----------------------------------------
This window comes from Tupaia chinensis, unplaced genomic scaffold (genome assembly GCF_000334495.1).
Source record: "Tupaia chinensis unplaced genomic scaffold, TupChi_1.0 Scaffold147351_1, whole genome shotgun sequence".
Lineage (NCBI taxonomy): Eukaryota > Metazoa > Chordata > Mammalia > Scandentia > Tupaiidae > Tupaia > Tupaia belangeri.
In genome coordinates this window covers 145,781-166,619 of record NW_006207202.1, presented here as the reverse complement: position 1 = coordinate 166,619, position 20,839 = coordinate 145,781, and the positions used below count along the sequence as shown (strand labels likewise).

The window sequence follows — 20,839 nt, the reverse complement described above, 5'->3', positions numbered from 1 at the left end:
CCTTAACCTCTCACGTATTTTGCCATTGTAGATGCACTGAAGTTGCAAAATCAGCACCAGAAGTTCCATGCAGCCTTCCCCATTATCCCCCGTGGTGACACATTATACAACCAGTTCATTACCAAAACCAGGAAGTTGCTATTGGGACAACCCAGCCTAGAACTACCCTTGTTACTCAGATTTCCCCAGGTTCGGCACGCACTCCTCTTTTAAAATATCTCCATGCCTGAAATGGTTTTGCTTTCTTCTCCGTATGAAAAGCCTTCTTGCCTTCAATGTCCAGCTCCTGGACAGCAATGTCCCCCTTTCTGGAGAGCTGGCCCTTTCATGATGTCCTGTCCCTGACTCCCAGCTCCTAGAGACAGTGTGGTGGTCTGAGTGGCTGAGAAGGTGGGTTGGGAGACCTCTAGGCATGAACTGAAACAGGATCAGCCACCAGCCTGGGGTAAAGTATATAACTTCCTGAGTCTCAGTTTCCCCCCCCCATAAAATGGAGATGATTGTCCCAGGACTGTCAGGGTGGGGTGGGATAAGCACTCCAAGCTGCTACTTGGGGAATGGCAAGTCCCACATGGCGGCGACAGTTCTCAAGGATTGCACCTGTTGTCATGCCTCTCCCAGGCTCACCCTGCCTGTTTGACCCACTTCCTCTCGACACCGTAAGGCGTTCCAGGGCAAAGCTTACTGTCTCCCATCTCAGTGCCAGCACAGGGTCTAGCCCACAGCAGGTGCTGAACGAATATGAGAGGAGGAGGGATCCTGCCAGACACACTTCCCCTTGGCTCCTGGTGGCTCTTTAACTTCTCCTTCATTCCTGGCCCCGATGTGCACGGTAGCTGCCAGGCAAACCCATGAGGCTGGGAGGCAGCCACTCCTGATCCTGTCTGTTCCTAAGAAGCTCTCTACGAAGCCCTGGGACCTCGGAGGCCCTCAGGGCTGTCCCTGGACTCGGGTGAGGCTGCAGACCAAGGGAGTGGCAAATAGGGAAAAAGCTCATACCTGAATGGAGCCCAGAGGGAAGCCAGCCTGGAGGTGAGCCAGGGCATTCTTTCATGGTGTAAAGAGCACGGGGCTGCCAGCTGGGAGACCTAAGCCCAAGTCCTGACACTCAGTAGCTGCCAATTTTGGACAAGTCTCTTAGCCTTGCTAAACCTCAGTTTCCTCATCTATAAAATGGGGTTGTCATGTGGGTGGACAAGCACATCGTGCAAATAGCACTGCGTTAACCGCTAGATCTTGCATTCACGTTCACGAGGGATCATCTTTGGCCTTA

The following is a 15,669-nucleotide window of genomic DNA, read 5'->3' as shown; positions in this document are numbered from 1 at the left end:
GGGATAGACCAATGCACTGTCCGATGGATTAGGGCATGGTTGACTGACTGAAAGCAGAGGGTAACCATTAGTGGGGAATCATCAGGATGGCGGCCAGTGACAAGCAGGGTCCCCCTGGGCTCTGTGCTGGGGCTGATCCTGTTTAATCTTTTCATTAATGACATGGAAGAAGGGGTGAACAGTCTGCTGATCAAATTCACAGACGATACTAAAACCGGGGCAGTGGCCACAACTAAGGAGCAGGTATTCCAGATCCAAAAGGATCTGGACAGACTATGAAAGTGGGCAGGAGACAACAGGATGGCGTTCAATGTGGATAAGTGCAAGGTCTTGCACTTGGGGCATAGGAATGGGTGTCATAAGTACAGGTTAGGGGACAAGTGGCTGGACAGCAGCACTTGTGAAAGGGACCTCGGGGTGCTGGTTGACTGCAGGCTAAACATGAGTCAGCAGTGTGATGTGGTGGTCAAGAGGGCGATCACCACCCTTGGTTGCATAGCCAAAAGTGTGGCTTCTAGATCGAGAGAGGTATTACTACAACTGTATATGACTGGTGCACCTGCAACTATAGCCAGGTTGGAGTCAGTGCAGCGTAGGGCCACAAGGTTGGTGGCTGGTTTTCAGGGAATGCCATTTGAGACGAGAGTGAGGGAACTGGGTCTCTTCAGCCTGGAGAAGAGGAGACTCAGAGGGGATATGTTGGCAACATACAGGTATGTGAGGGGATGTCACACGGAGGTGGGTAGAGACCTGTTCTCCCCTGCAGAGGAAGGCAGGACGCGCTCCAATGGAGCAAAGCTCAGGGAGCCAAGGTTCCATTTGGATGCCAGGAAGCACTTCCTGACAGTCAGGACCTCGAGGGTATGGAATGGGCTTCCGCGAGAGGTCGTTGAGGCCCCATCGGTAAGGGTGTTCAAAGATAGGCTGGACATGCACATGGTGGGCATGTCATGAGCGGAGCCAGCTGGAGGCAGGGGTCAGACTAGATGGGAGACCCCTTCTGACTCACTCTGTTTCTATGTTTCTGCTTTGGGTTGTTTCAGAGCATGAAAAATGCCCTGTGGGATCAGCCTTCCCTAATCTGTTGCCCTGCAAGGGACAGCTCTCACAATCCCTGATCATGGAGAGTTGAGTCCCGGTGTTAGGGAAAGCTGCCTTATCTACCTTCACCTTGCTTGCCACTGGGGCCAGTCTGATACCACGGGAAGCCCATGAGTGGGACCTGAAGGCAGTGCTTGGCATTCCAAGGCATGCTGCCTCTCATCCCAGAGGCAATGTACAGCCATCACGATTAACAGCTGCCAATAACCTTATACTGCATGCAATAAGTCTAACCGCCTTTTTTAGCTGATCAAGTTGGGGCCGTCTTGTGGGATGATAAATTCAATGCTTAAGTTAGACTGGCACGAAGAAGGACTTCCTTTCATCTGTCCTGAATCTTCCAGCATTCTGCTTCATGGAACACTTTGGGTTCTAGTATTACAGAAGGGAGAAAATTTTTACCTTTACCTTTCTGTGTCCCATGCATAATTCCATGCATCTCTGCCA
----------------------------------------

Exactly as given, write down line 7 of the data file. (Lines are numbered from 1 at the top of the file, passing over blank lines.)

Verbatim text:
The following is a 15,669-nucleotide window of genomic DNA, read 5'->3' as shown; positions in this document are numbered from 1 at the left end: